Friday, March 16, 2018

Pin It


And Now The Screening Starts...

I have not seen very many new releases so far this year - just ten in three months! Here are a few thoughts on what I have seen...

dir/scr: Alex Garland, based on the novel by Jeff VanderMeer
seen: Pacific's The Grove Stadium 14

All the tweets I saw about how "mind-blowing" this movie is, could not prepare me for how often I dropped my jaw and silent-screamed at the screen. I don't know what to say because half the experience is the surprise and realization of what this kooky little flick is doing, and the less you know, the better. Just see it so we can bond over the dreamy climax, a sequence that had my brain at a meditative level that felt almost religious, spiritual. Annihilation, man. Wow.

More after the jump, including Fifty Shades FreedBlack Panther, and even a friend's film!

Paddington 2
dir: Paul King
scr: Paul King and Simon Farnaby, based on characters created by Michael Bond
seen: Regal LA Live

What can I say, except that it's just as hilarious, charming, inventive, and sweet as its predecessor? I feel like you already know if this is your cuppa or not, but if you're still not sure, may I direct your attention to the Brendan Gleeson still above? My goodness!

Fifty Shades Freed
dir: James Foley
scr: Niall Leonard, based on the novel by E.L. James
seen: Regal LA Live

Better than Darker but still lacking the fresh dizziness that marked Of Grey, Freed continues the story of Anastasia Steele and her dom lover Christian Grey as they embark on married life! More danger, deception, and surprises than I expected, though the filmmakers never figured out how to sand Christian's edges so that he's not so - what's the word? ah yes! - abusive. These movies gave us two perfect gifts, though: bangin' soundtracks (Sia's "Deer in Headlights", Hailee Steinfeld's "Capital Letters" are welcome earworms) and Dakota Johnson, movie star. Very excited to see what she does next.

Are We Not Cats
dir/scr: Xander Robin
 seen: Laemmle's Music Hall 3

Can't really review due to conflict of interest, having gone to school with just about everyone connected to the movie (hell, I just gave a spare set of keys to the cinematographer not a week ago). That said, if it were bad, I'd politely ignore it. It isn't - it's wonderfully weird and gross, but surprisingly casual, even respectful about how it goes about its business. You should see it.

Golden Slumber (골든 슬럼버)
dir: No Dong-seok
scr: Lee Hae-jun / Cho Ui-seok, based on the novel by Kotaro Isaka
seen: CGV Cinemas LA

An odd duck of a movie. Gang Dong-won's "hero" herp-derps his way through a political conspiracy that involves framing him for the assassination of a presidential candidate. What it's really about, though, is friendship, as the members of his high school band reunite to rally around their old pal and reminisce about the good ol' days. Meanwhile, I still have no idea what the conspiracy he's unraveling was all about, or why his dad is estranged, or why being a doormat is considered a virtue? A deeply confused movie.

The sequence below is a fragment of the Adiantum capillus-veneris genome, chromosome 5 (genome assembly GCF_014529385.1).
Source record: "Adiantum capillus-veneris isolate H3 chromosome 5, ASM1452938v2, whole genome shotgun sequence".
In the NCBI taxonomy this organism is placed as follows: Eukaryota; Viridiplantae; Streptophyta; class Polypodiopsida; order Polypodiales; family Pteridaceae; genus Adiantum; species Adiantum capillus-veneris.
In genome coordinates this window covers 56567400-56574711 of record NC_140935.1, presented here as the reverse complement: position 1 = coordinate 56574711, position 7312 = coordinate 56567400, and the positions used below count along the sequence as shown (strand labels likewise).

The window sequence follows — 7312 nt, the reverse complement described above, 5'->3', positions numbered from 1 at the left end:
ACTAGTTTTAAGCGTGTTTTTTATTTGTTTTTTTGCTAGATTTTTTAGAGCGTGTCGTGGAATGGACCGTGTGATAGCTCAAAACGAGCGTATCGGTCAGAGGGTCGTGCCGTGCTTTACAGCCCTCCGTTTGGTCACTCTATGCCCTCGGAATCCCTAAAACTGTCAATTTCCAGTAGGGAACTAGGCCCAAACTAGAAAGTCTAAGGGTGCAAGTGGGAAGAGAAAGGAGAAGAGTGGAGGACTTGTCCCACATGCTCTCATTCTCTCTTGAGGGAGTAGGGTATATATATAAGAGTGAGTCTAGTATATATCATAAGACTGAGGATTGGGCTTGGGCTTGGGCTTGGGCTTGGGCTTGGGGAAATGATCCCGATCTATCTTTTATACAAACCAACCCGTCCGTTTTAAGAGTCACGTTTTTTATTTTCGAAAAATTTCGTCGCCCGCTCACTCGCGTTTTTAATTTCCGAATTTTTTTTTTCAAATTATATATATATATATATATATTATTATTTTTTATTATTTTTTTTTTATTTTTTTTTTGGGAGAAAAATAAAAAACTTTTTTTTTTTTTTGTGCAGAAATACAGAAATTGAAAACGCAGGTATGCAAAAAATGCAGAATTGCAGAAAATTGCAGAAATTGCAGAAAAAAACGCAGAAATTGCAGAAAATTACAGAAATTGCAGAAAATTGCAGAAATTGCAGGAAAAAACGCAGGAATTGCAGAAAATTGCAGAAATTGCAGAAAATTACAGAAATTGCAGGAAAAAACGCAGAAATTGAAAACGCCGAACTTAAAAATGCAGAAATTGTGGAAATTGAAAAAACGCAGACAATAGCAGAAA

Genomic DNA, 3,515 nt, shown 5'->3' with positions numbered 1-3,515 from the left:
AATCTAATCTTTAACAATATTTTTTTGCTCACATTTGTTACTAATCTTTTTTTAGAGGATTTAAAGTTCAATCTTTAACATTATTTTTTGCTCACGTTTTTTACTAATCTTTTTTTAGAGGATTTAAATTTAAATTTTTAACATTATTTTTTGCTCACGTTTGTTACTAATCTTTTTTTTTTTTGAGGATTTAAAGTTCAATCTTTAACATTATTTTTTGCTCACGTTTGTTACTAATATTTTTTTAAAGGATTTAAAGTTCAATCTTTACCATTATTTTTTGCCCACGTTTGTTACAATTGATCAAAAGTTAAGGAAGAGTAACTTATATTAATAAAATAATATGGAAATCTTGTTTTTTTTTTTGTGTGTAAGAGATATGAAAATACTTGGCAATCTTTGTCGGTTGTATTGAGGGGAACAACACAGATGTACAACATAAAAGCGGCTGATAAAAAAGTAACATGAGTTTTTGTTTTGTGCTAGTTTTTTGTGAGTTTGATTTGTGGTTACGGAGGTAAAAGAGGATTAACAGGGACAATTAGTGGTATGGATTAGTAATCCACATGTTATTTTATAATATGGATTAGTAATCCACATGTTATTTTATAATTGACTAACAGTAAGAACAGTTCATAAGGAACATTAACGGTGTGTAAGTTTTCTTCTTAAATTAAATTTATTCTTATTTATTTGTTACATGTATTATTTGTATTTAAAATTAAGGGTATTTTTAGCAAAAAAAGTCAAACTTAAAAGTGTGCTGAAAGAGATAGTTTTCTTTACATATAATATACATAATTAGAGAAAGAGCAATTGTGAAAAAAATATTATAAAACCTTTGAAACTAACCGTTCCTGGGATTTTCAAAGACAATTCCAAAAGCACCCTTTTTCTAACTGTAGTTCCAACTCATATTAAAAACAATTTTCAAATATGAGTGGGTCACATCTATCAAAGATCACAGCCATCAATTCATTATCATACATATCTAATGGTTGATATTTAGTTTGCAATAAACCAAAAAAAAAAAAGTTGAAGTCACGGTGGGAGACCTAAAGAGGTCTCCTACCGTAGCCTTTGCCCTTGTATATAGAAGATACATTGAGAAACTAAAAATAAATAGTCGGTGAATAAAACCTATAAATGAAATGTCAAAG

Little Forest (리틀 포레스트)
dir: Yim Soon-rye
scr: Hwang Sung-hoo, based on the manga by Daisuke Igarashi
seen: CGV Cinemas LA

A young woman returns to her childhood home in the country to lick her wounds after a disappointing spate of time in the city. A film that values silence, nature's beauty in all four seasons, and the sensuous pleasures of a home-cooked meal - seriously, this is food porn par excellence, from creme brulee to pancakes to homemade liquor (amateur chefs, take note!). Yes, we all know that arc of the city girl who rediscovers herself through the land, but this is a story of homecoming, of embracing your past, of learning to understand and accept a mother suddenly leaving (oh, yes, get ready for tears). With this, The Handmaiden, and 1987: When the Day Comes, Kim Tae-ri is proving to be one of this generation's most invaluable stars.

Black Panther
dir: Ryan Coogler
scr: Ryan Coogler & Joe Robert Cole, based on the Marvel comics by Stan Lee and Jack Kirby
seen: CGV Cinemas LA

An exciting Marvel entry that surpasses such expectations, here we have the king of a highly-advanced but closed-off African nation dealing with his nation's role in, and responsibility to, the world. Of course, there's a villain, but this one has a clear, earthbound plan and fleshed-out motive; taking on a leadership role in the fight for black liberation, he could have been the hero in another tale. Compelling characterizations, urgent themes, and the attention to detail in every element, from Ruth E. Carter's costumes to Ludwig Goransson's score, converge together to make for the deepest, exciting-est film in the Marvel canon.

(Another thing I love about the movie: in this tale, T'Challa is the Black Panther, but the fact that anyone could take on the role is inspiring. The Black Panther is not forged in Heaven like Thor, not the result of science like Spider-Man or Captain America or The Incredible Hulk, not the invention of a genius like Iron Man; the power of the Black Panther is granted to he or she who earns it, and how he or she wields that power is completely unique to that individual.)

Also Seen
A Futile and Stupid Gesture - Fine performances
Red Sparrow - Unflinchingly violent, twisty, thrilling
The Young Karl Marx - Two hours of ideological arguments; I adore it

You May Also Enjoy:

Like us on Facebook

No comments: